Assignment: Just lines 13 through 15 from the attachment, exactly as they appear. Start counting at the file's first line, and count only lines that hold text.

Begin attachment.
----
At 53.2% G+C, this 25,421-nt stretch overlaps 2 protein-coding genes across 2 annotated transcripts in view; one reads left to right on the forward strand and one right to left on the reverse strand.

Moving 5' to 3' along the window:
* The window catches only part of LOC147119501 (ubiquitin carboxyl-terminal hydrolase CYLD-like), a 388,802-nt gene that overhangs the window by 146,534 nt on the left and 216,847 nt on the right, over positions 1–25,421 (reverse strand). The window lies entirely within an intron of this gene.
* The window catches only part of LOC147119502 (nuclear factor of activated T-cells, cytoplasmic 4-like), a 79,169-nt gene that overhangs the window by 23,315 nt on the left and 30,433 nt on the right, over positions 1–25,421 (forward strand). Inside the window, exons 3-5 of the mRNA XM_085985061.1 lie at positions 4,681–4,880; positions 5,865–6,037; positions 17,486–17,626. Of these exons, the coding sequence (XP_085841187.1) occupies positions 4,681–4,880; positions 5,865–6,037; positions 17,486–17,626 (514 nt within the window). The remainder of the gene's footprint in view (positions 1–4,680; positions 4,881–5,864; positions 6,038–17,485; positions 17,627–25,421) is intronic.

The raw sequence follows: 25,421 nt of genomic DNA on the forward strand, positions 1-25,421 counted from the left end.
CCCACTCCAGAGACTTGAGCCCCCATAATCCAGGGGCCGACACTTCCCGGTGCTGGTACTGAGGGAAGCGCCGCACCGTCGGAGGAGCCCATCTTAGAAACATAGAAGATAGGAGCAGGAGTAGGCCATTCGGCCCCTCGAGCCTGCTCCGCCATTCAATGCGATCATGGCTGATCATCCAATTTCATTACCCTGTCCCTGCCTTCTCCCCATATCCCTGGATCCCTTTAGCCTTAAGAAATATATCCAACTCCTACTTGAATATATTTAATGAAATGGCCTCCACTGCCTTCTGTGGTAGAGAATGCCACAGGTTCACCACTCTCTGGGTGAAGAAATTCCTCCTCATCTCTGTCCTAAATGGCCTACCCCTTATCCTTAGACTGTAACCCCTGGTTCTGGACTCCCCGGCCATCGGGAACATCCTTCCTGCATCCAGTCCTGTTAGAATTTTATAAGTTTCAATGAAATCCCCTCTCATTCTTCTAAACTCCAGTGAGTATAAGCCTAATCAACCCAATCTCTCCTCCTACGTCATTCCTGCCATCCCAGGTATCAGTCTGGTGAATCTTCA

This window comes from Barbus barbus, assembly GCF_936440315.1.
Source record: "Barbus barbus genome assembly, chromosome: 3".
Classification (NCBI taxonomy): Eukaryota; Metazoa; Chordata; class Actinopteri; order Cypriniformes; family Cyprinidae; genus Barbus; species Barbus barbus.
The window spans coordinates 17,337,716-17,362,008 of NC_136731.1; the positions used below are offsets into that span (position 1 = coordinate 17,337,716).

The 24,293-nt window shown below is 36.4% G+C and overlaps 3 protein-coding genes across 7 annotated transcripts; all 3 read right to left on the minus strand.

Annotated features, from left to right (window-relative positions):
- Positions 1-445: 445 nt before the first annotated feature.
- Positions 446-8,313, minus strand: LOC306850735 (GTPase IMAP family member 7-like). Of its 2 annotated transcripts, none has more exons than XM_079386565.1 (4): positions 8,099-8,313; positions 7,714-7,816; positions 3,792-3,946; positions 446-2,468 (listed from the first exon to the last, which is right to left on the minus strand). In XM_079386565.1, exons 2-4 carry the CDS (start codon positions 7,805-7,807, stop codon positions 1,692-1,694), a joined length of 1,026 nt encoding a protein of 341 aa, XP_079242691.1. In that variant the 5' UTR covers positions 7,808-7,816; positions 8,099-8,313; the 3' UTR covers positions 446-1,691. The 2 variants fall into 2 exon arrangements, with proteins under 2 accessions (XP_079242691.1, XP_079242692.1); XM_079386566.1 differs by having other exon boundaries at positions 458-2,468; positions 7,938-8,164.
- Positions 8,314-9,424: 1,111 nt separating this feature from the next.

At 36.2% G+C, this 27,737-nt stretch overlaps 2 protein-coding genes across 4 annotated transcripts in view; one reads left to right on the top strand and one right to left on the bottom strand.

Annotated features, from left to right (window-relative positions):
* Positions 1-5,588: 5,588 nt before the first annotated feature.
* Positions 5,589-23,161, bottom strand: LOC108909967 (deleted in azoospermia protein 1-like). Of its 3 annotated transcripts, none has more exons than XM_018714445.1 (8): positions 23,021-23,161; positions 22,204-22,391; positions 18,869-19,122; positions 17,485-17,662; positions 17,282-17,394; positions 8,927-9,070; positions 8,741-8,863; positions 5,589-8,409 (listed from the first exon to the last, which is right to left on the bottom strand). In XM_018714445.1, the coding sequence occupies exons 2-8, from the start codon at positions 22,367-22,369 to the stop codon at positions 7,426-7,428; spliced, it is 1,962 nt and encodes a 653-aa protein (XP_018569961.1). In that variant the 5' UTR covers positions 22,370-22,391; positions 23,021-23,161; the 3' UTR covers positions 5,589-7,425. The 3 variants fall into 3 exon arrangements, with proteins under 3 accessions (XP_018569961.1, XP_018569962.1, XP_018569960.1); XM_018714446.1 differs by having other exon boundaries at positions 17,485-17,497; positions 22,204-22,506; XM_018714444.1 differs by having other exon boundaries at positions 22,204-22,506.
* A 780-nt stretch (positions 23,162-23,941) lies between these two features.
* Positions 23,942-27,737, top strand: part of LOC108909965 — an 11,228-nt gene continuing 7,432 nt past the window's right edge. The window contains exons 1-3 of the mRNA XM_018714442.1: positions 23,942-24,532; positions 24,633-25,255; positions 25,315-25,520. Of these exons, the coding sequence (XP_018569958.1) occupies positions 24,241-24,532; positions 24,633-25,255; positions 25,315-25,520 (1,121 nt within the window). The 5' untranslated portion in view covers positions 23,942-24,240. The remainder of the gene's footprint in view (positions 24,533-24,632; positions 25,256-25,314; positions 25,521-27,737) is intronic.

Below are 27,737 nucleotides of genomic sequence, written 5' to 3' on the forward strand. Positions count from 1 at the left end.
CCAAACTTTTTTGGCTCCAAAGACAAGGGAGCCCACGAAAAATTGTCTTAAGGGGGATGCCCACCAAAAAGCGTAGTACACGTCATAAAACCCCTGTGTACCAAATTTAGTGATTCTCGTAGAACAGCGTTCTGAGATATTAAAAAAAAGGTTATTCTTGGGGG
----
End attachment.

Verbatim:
- Positions 1-445: 445 nt before the first annotated feature.
- Positions 446-8,313, minus strand: LOC306850735 (GTPase IMAP family member 7-like). Of its 2 annotated transcripts, none has more exons than XM_079386565.1 (4): positions 8,099-8,313; positions 7,714-7,816; positions 3,792-3,946; positions 446-2,468 (listed from the first exon to the last, which is right to left on the minus strand). In XM_079386565.1, exons 2-4 carry the CDS (start codon positions 7,805-7,807, stop codon positions 1,692-1,694), a joined length of 1,026 nt encoding a protein of 341 aa, XP_079242691.1. In that variant the 5' UTR covers positions 7,808-7,816; positions 8,099-8,313; the 3' UTR covers positions 446-1,691. The 2 variants fall into 2 exon arrangements, with proteins under 2 accessions (XP_079242691.1, XP_079242692.1); XM_079386566.1 differs by having other exon boundaries at positions 458-2,468; positions 7,938-8,164.
- Positions 8,314-9,424: 1,111 nt separating this feature from the next.